Who was all the talk about, ahead of the BBC’s ‘The Coronation Concert’ on Sunday, the culmination of the weekend’s royal celebrations? was not Multiple A-listers (Adele, Ed Sheeran, Harry Styles and others) have reportedly declined official invitations and are wary of tying their brand to what feels like Britain’s longest-running soap opera and is now repeatedly scattering followers. The distasteful plot now seems understandable. As we faced the haphazardly assembled ensemble of the concert tonight, we were probably only a few rejections away from witnessing the Duke of York slapping the tray with a spoon.
Hopes that the evening would prove a London Olympics-style victory over adversity quickly faded. If those two hours reminded me of anything, it wasn’t Danny Boyle’s opening ceremony that channeled Williams Blake, Morris and Shakespeare, but the forgotten closing ceremony with the eggy scent of Simons Cowell and Fuller. There was obvious relief as the Coronation Day showers had subsided, yet the clouds parted, revealing that a lot of money had indeed been spent on very fine collections. “The excitement is definitely growing here,” insisted backstage reporter Clara Amfo, who sped past the police battalion on its way to interview Olly Murs.
Conceptually, this was an important event. 20,000 people – charity volunteers, NHS staff and public ticket lottery winners – were invited to join the royal family on the Windsor Castle grounds below a scene resembling a giant HG Wells tripod. Pausing between dad jokes, MC Hugh Bonneville assured us that 100 countries around the world were watching. still true Take thispromotion is over Katy Perry In the headline area, the result was eerily narrow-minded, indistinguishable in content from the halftime interval of a Saturday night talent show. you half expected to find King Charles and Queen Camilla sitting in swivel chairs behind lighted bells.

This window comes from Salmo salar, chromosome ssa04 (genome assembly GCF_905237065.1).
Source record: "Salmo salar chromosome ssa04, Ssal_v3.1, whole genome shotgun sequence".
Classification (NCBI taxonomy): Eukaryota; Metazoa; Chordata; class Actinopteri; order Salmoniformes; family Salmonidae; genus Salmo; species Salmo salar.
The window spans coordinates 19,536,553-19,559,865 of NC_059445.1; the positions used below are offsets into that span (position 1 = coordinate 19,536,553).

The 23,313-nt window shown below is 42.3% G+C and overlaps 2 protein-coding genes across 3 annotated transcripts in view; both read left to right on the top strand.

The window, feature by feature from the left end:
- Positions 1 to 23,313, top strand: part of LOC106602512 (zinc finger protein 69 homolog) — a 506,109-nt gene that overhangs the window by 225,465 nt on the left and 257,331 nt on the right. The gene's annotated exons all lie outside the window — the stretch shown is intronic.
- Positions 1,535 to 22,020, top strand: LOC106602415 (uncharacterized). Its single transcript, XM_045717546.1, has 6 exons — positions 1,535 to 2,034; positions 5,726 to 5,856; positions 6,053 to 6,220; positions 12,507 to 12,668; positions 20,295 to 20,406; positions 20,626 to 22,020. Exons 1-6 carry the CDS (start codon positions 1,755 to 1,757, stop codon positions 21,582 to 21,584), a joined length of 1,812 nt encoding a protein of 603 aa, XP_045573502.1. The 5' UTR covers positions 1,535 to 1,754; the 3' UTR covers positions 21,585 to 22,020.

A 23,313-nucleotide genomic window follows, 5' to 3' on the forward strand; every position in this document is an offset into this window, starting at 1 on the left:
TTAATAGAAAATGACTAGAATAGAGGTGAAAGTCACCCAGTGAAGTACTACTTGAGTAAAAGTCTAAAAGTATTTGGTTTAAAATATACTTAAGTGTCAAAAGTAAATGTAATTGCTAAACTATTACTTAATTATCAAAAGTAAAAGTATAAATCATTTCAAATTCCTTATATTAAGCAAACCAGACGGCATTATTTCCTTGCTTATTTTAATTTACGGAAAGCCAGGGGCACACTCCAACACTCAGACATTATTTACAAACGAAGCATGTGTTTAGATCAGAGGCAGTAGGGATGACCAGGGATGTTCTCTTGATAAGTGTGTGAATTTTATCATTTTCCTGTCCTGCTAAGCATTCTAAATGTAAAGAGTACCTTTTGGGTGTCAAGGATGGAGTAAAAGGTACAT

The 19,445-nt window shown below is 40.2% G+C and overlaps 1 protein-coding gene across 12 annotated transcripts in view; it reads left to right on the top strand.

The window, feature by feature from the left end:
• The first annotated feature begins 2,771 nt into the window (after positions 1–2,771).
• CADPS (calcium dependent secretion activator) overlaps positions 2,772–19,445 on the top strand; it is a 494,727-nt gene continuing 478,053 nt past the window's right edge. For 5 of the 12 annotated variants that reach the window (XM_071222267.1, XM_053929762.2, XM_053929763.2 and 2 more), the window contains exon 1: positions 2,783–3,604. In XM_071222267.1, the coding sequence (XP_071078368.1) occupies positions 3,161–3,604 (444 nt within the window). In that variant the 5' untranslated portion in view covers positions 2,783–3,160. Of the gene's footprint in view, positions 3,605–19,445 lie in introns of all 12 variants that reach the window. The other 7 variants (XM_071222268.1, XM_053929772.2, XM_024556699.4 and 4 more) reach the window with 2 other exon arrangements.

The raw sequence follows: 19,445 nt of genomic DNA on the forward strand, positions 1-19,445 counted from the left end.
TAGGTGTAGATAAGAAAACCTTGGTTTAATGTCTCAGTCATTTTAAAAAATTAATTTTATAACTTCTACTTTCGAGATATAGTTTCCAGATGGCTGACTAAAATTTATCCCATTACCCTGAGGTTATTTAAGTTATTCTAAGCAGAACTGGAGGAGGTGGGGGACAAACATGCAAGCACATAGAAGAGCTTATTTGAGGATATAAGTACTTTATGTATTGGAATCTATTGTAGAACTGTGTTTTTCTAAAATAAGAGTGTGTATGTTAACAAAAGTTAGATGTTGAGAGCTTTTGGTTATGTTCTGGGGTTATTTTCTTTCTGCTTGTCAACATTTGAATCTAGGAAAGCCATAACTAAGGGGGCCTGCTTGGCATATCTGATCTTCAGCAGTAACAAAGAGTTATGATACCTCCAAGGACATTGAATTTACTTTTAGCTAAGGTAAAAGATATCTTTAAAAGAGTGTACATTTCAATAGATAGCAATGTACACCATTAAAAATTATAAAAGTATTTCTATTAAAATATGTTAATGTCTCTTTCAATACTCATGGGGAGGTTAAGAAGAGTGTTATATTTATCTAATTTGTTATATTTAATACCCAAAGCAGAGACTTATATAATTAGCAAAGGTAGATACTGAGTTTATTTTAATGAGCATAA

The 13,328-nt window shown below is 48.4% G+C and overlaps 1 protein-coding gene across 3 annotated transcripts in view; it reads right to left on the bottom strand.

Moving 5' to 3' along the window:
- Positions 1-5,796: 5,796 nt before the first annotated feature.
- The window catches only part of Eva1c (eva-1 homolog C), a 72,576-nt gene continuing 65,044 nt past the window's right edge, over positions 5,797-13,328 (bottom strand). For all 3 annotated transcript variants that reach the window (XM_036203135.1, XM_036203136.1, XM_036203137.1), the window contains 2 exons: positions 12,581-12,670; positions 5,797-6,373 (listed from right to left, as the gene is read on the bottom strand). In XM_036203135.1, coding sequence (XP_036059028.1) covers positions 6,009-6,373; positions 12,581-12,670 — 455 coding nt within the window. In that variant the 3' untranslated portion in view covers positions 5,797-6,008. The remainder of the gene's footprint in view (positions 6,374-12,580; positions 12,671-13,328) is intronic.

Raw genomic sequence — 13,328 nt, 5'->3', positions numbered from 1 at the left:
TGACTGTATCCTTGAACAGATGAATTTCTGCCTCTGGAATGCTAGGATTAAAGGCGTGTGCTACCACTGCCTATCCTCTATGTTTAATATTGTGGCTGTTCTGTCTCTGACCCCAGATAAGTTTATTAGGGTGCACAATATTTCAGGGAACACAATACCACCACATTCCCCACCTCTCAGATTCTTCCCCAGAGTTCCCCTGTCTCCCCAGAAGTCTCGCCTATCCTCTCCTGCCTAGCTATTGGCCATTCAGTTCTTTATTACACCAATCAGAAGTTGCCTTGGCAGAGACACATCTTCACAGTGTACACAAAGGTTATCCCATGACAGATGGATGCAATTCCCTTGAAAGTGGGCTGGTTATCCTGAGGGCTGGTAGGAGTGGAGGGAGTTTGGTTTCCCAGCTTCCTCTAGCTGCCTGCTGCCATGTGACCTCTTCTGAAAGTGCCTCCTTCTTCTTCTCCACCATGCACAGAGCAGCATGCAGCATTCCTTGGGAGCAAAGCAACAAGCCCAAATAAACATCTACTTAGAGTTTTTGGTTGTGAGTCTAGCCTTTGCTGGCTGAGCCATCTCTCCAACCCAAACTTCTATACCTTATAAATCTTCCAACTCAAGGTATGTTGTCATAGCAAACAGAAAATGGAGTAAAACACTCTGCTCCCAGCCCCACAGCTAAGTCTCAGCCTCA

Splashing pomp and ceremony abounded: a 200-strong orchestra, large crane shots, a changing light show illuminating Union Jacks and Windsor Castle in every hand. (No sign of Queen’s Brian May, however, so faithful to previous royal blackmails, that on Channel 4’s expert royal satire “The Windsors” – the final Coronation Special – the guitarist is in permanent residence among the squirrels in Buckingham. The roof of the palace.) Importing the tried-and-tested entertainers “Roar” and “Firework,” Perry stared at her role in a draped gold dress resembling a Disney truffle wrapper. (If the UK experiences a foil shortage in the coming weeks, it will be part Brexit, part Perry.)
Yet, despite Tom Cruise’s high-profile flight—inviting the king to become a wingman—most of the show felt trivial and memorable. Scene changes “Did you know…?” Episodes where random celebrities tell conceptually fun (but largely familiar) Charles facts: green credentials, children’s books, watercolors. Even before Prince William took the stage to pay tribute to his father, the underlying message was clear: Charles is great. Wildlife host Hamza Yassin even revealed that the king has a frog named after him: “What a handsome man!” The frog looked no more or less handsome than the other frogs.
More assertive interactions tended to fail. A sequence that supposedly featured the “Commonwealth Choir” (Steve Winwood performing Zoomed-in karaoke on the permanent song “Higher Love”) wasn’t fully translated to the screen. And, of course, you’re not hiring Lang Lang to accompany Nicole Scherzinger in one of “Mulan’s” boring ballads. Even better was the collaboration between the Royal Ballet, the Royal Shakespeare Company and the Royal College of Art, with the new Doctor Who Ncuti Gatwa in the role of Romeo and Juliet alongside Mei Mac.
You clung to such petty mercies and fleeting moments of old-fashioned show business rivalry. An Andrea Bocelli/Bryn Terfel duet introduced at least the singers for whom the king publicly expressed his love. (Even if “You’ll Never Walk Alone” sounds like a rebuke to the Liverpool football fans who booed the National Anthem this weekend.) And with a lively “All Night Long” Lionel Richie once again showed he knows how to hold up. in the palm of the audience. In short, the concert felt like a party at the Royal Box with weird dances. The Queen sneaks a glance at her watch. We were within 45 minutes.
However, most did not proceed with any greater rhyme or logic than James Nesbitt’s reciprocal poem “Please welcome to Paloma Faith.” Who needed Adele? This was culture as a replaceable primetime pabulum; three minutes per piece for actions to impress new judges and increase sales. Great for them of course. Not so reassuring for any public facing an ongoing cost of living crisis and swaying art cuts that are only liable to close the drawbridge. As an example of the turmoil the Windsors now find themselves in, the concert was unrivaled. But if I were a new monarch trying to rebrand the royal family, pointless extravagance wouldn’t be my opening gamble.
The Coronation Concert is now streaming on BBC iPlayer.
Producing: BBC Events.
(Picture: Get This)